- Written and directed by: Zach Lipovsky and Adam B. Stein
- Starring: Emile Hirsch, Bruce Dern and Lexy Kolker
- Classification: R; 104 minutes
Writers-directors-producers Zach Lipovsky and Adam B. Stein’s latest film, Freaks, is one of several releases in the past decade that toys with the truth of its source of violence. Here, a seven-year-old girl named Chloe (Lexy Kolker) has been kept locked inside her house for years by her seemingly paranoid and overprotective father (Emile Hirsch). The threat of the outside world is omnipresent in as much as her father underscores it at every moment, offering his daughter warnings and advice that work deliberately in tandem with the film’s drive to destabilize our sense of what in fact is a real threat and what is not.
The thing about this method is that its narrative payoff needs to be worth the efforts of fully questioning what we think we know for a sustained amount of time. In Freaks, sadly, this is not the case. Without spoiling the film for new viewers, the twist here in regard to what is and what isn’t real comes somewhat earlier than it should, in as much as the story that follows its reveal can’t quite carry itself without its previous narrative devices. Characters and story lines are introduced within this structure of questioning and then suddenly solidified in their truth without much development outside of their new status of realness.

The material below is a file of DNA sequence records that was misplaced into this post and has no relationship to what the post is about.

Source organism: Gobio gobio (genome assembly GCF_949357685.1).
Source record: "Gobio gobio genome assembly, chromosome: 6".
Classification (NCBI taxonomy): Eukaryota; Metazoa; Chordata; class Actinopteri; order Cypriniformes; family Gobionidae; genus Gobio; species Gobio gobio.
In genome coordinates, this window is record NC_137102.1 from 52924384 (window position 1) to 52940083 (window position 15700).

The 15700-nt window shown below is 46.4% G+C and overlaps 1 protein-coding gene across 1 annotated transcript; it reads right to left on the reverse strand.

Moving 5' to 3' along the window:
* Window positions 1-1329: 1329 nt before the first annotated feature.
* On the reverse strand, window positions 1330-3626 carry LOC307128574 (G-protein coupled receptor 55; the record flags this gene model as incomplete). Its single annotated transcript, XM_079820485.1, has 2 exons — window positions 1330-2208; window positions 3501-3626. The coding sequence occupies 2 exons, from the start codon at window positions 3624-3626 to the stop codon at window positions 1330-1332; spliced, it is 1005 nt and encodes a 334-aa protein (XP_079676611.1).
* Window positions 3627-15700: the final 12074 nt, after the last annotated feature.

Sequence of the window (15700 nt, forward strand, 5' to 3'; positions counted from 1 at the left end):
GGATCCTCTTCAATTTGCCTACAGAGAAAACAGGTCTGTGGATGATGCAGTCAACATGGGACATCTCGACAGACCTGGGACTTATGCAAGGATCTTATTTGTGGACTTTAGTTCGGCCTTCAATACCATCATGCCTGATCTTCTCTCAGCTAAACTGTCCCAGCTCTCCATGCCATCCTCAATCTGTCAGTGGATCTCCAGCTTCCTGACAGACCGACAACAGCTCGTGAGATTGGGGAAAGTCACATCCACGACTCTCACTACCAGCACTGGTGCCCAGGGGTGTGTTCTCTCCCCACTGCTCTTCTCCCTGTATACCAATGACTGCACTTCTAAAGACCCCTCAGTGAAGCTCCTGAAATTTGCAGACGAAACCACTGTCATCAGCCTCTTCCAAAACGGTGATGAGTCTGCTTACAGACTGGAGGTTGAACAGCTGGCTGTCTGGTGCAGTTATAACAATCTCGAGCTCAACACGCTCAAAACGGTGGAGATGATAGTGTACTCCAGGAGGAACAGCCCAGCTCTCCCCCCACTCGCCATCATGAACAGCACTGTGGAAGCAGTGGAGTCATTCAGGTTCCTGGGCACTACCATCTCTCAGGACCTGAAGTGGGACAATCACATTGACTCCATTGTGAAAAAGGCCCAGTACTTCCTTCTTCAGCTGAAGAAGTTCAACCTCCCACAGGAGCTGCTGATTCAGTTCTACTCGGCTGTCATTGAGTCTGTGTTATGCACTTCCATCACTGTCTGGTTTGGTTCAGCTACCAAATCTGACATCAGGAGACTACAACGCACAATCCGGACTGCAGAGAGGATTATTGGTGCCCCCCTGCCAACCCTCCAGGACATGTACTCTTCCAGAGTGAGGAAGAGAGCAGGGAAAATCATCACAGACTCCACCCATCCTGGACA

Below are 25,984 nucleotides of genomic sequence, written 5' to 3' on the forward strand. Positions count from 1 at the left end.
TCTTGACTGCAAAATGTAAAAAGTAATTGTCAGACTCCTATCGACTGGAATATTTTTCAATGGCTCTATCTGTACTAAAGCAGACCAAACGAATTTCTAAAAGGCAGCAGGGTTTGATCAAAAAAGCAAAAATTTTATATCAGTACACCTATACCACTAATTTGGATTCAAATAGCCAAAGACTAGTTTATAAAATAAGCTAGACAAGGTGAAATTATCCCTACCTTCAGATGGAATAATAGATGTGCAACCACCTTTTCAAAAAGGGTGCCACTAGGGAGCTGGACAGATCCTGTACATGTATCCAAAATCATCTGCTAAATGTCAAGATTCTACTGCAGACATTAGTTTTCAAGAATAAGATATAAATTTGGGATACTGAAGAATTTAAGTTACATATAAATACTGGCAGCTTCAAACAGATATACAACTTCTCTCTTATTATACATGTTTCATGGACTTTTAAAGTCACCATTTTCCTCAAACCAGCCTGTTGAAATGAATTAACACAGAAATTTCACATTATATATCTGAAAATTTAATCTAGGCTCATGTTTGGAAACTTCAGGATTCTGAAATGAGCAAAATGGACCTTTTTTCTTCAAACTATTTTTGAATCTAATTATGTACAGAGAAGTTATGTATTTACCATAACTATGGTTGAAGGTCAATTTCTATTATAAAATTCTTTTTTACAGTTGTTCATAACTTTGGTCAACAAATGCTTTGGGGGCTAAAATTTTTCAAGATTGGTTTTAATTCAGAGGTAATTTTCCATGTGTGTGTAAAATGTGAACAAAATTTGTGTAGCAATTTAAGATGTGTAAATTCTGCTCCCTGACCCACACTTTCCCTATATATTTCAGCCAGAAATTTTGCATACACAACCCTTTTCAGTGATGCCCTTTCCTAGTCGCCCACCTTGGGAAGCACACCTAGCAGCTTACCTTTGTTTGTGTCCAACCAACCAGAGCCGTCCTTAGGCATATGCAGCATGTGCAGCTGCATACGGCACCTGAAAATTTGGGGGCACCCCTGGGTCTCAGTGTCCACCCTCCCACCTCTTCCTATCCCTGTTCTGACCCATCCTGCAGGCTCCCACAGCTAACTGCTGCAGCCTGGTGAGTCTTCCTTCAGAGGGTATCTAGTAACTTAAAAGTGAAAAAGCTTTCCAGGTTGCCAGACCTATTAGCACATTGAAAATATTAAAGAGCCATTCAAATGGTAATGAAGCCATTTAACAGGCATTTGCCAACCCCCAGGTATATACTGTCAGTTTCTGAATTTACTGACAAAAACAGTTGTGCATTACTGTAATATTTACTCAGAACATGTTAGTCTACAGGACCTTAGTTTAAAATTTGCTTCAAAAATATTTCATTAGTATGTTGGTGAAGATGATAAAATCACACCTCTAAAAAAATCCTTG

In many cases, the movie tries to play catch up with itself in this regard, speeding along semi-recklessly with a clearly deep desire to bask in its reveals. The genre-bending nature of Freaks, which twists and turns under the expectations of a psychological thriller only to land in a vague science-fiction scenario, seems less thought out than its ability to set its introductory scenes of uncertainty. This is clearly a film that favours concept over narrative expansion, and it suffers for this.
Freaks is an interesting entry into the far-too-small field of contemporary Canadian genre filmmaking – a mystery box of a film which speaks to the differences between us in its project of pitting outside against inside and vice versa. However, it lacks a depth in screenwriting and storytelling that is wholly needed to sustain its run-time and, most glaringly, its characters. Likewise, the movie seems restrained by its budget, which is unfortunate because the imagination it shows its promising. It’s only in materially realizing itself where it falls short.
Freaks opens Sept. 13